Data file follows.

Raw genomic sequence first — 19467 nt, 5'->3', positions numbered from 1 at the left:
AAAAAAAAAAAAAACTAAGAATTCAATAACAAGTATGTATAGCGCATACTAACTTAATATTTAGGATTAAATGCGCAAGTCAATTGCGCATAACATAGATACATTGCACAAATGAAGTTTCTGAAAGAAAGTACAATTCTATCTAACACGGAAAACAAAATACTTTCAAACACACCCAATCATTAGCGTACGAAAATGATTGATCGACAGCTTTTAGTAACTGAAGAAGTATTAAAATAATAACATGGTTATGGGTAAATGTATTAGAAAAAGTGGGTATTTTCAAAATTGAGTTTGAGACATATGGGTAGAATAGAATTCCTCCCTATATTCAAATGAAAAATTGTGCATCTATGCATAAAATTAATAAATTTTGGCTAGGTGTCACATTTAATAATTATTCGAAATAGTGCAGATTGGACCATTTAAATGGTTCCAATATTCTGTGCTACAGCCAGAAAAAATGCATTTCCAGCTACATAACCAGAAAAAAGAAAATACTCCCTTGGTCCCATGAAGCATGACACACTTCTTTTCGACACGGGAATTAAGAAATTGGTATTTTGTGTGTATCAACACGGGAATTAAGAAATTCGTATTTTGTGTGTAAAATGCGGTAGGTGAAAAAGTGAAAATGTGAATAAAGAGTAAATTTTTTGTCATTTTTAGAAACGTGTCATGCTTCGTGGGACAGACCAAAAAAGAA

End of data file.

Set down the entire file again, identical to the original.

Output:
Raw genomic sequence first — 19467 nt, 5'->3', positions numbered from 1 at the left:
AAAAAAAAAAAAAACTAAGAATTCAATAACAAGTATGTATAGCGCATACTAACTTAATATTTAGGATTAAATGCGCAAGTCAATTGCGCATAACATAGATACATTGCACAAATGAAGTTTCTGAAAGAAAGTACAATTCTATCTAACACGGAAAACAAAATACTTTCAAACACACCCAATCATTAGCGTACGAAAATGATTGATCGACAGCTTTTAGTAACTGAAGAAGTATTAAAATAATAACATGGTTATGGGTAAATGTATTAGAAAAAGTGGGTATTTTCAAAATTGAGTTTGAGACATATGGGTAGAATAGAATTCCTCCCTATATTCAAATGAAAAATTGTGCATCTATGCATAAAATTAATAAATTTTGGCTAGGTGTCACATTTAATAATTATTCGAAATAGTGCAGATTGGACCATTTAAATGGTTCCAATATTCTGTGCTACAGCCAGAAAAAATGCATTTCCAGCTACATAACCAGAAAAAAGAAAATACTCCCTTGGTCCCATGAAGCATGACACACTTCTTTTCGACACGGGAATTAAGAAATTGGTATTTTGTGTGTATCAACACGGGAATTAAGAAATTCGTATTTTGTGTGTAAAATGCGGTAGGTGAAAAAGTGAAAATGTGAATAAAGAGTAAATTTTTTGTCATTTTTAGAAACGTGTCATGCTTCGTGGGACAGACCAAAAAAGAA